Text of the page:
Oral-rat LD50: 220 mg/kg; Oral-Mouse LD50: 139 mg/kg.
Dry powder, carbon dioxide and sand. pH extinguishing agent should be disabled.
TOXIC; may be fatal if inhaled, ingested or absorbed through skin. Inhalation or contact with some of these materials will irritate or burn skin and eyes. Fire will produce irritating, corrosive and/or toxic gases. Vapors may cause dizziness or suffocation. Runoff from fire control or dilution water may cause pollution.
Reflux it with P2O5 for one day, then distil it through a helices-packed column. Also purified by gas chromatography. [Beilstein 2 IV 492.] LACHRYMATOR, HIGHLY TOXIC.
Treasury: ventilated and low-temperature and dry; store it separately from oxidants, acids and food additives.
Chloroacetonitrile reacts with water, steam, strong acids or acid fumes to produce toxic vapors of hydrogen chloride. When heated to decomposition, Chloroacetonitrile emits highly toxic fumes of hydrogen cyanide and hydrogen chloride [Sax, 2nd ed., 1963, p. 600].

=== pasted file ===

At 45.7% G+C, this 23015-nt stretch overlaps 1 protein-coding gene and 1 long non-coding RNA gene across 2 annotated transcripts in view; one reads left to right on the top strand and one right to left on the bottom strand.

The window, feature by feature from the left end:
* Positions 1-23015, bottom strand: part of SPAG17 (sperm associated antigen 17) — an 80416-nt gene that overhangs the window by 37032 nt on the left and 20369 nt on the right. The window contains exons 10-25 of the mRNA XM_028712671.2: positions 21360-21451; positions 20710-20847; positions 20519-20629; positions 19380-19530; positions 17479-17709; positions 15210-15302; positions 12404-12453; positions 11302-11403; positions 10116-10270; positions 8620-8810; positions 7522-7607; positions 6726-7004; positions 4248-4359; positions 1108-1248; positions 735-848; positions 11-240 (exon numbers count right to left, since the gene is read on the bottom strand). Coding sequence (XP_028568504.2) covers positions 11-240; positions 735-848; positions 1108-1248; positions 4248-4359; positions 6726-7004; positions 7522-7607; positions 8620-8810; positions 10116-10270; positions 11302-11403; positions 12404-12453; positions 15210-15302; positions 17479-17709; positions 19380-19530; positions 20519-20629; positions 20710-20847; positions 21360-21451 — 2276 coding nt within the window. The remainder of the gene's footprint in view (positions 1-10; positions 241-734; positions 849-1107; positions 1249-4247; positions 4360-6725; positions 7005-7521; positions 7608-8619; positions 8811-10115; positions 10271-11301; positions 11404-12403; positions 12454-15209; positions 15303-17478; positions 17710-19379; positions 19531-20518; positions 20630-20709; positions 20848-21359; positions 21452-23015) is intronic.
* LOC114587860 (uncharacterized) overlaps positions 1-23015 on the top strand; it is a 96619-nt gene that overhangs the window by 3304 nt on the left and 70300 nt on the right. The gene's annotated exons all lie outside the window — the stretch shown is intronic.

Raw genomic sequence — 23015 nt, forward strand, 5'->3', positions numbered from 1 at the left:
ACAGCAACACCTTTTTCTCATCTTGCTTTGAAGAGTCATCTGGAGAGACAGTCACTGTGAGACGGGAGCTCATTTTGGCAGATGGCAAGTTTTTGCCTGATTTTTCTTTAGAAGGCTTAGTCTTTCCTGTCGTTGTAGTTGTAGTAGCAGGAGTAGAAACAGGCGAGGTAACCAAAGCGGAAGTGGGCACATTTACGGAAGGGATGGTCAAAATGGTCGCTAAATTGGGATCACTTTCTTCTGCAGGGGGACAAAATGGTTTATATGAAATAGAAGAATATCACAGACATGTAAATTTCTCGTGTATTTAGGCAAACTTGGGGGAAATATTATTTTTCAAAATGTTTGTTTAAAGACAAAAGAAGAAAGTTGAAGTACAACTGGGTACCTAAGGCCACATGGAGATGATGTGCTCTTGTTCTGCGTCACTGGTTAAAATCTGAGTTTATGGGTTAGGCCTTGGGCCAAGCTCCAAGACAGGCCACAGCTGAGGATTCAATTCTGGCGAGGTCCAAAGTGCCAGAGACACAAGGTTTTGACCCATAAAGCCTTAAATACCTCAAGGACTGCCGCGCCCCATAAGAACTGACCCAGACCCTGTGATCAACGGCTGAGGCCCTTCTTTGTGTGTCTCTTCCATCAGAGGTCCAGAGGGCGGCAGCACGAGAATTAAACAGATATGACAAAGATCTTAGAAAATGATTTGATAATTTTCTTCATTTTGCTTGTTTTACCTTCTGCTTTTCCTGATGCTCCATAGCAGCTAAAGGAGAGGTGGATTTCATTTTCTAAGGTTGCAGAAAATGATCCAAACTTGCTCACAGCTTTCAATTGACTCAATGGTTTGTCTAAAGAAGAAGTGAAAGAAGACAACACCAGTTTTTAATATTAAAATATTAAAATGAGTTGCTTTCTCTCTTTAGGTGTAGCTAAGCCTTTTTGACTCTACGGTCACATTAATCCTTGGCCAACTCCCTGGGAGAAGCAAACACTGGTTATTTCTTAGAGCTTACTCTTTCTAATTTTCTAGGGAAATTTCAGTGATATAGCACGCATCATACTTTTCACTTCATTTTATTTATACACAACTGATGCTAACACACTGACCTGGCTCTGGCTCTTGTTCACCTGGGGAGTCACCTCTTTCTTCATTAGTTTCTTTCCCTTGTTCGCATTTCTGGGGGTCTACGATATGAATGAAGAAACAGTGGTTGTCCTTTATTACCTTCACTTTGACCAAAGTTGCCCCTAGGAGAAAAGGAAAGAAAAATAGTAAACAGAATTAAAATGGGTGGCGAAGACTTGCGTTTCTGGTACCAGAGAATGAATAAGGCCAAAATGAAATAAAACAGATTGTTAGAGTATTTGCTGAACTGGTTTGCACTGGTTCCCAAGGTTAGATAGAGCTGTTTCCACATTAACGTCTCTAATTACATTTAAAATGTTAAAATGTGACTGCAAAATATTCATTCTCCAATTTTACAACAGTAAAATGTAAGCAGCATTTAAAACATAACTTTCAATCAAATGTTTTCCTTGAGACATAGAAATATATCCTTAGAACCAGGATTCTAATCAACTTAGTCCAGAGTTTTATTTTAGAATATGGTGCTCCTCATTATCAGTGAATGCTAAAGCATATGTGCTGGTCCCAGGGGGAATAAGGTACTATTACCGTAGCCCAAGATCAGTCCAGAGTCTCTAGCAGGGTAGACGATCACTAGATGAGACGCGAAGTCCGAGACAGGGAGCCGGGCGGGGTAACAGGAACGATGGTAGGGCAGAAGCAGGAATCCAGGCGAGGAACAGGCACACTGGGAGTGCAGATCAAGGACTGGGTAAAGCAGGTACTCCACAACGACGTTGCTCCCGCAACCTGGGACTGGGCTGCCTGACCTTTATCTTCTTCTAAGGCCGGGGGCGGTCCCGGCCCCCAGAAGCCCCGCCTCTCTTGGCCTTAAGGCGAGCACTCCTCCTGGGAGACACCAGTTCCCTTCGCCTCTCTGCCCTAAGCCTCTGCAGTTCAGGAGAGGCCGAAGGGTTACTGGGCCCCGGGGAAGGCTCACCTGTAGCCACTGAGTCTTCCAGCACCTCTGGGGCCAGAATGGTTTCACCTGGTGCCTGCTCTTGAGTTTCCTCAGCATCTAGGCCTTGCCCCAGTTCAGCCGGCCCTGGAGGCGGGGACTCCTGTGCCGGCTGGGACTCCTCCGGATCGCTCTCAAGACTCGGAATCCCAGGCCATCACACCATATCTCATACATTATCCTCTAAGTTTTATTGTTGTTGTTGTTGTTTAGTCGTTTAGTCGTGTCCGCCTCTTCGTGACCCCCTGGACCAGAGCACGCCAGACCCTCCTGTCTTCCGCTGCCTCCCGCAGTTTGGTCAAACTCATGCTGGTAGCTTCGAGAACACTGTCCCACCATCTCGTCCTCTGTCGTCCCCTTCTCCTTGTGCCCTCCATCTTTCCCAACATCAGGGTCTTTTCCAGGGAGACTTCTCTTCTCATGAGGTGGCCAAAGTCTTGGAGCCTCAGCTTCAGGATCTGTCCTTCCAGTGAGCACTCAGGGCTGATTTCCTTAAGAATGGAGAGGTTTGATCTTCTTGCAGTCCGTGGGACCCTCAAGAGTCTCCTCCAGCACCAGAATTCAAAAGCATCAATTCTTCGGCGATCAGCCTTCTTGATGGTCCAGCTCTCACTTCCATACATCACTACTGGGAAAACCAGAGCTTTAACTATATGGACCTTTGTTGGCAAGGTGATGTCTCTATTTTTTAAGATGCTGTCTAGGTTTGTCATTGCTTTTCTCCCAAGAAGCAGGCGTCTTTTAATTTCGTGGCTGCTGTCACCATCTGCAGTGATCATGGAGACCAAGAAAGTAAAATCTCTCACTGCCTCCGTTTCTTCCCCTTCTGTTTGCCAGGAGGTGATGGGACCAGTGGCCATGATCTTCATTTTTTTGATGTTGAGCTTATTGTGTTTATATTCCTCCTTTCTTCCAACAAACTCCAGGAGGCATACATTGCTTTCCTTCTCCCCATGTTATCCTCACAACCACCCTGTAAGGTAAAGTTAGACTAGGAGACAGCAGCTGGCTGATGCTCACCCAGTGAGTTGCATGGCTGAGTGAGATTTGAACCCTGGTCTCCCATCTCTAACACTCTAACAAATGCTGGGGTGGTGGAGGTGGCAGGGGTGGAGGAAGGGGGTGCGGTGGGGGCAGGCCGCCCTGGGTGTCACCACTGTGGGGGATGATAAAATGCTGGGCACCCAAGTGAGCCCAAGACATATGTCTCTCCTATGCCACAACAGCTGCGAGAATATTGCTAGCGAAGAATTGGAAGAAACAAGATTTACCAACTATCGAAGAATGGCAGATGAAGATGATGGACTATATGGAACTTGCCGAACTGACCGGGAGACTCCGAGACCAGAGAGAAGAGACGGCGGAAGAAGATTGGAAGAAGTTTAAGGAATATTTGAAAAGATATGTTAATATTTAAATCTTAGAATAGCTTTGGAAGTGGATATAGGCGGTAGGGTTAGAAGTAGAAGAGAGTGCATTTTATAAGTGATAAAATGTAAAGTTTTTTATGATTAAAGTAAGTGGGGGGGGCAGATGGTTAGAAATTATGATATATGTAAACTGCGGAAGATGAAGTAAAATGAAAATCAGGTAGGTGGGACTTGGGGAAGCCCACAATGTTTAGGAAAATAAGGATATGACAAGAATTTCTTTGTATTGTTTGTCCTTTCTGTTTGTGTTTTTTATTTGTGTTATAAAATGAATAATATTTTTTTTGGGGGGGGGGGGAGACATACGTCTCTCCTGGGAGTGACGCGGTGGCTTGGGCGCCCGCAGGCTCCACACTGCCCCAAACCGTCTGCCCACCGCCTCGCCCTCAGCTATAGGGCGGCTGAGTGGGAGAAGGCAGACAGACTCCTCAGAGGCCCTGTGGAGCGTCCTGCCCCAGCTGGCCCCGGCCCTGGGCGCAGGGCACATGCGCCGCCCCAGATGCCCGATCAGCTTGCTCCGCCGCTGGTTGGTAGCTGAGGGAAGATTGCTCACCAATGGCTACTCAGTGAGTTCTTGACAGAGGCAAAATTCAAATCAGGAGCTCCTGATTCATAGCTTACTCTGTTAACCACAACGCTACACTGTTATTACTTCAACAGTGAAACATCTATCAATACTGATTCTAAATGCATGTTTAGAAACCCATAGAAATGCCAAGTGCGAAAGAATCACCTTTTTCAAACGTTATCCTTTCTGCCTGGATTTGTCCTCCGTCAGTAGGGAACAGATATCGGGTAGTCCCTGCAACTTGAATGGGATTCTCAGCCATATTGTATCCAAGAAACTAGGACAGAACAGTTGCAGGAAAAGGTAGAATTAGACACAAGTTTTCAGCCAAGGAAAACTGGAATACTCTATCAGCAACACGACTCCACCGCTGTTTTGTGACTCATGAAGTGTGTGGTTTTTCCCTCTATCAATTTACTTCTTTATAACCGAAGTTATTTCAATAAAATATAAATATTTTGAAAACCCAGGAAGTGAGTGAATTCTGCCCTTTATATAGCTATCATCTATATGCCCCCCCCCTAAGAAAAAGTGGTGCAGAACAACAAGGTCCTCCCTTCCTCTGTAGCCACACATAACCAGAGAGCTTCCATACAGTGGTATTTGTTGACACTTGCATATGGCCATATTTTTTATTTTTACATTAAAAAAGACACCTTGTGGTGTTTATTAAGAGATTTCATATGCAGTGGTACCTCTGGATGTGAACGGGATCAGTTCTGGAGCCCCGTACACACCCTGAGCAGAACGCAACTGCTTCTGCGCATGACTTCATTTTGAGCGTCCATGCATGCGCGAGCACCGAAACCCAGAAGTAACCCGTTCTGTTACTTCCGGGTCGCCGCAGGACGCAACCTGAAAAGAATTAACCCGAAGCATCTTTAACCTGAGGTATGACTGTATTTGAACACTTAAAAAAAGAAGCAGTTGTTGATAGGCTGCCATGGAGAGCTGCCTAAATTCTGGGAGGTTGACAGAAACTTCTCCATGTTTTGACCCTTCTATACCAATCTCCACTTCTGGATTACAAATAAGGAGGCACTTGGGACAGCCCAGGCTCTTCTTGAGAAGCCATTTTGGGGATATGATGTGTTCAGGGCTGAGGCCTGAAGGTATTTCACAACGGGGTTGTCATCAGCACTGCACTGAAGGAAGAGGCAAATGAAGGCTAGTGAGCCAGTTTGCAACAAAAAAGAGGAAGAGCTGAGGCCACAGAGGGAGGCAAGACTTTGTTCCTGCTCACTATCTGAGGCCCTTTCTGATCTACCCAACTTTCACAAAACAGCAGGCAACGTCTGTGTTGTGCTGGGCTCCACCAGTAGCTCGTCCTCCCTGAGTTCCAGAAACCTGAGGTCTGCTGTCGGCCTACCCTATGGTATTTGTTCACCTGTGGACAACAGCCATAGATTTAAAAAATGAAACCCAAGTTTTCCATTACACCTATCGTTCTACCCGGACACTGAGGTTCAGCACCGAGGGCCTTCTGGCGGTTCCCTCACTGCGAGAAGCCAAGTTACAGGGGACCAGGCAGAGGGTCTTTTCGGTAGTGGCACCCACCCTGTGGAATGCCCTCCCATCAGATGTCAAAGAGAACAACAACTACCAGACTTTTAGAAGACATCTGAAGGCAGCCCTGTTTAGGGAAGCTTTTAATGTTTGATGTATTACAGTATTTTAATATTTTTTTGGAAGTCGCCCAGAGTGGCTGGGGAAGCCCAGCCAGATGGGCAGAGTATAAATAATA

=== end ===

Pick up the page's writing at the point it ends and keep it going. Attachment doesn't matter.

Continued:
1. It can be used as raw material of organic synthesis and analytical reagents.
2. It can be used as pharmaceutical intermediates, pesticides.
Air & Water Reactions
Flammable. Insoluble in water and denser than water. Hence, sinks in water. Reacts with water and steam to produce toxic vapors of hydrogen chloride.
Skin-Rabbit 14 mg/24 hr mild; Eye-Rabbit 20 mg/24 hours of moderate.
A colorless liquid with a pungent odor. Flash point 118°F. Insoluble in water and denser than water. Hence, sinks in water. Very toxic by ingestion, inhalation and skin absorption. A lachrymator. Used to make other chemicals and as a fumigant.
Flammable and hazardous characteristics
Combustible upon fire with thermal decomposition into toxic nitrogen compounds, chloride and cyanide gas.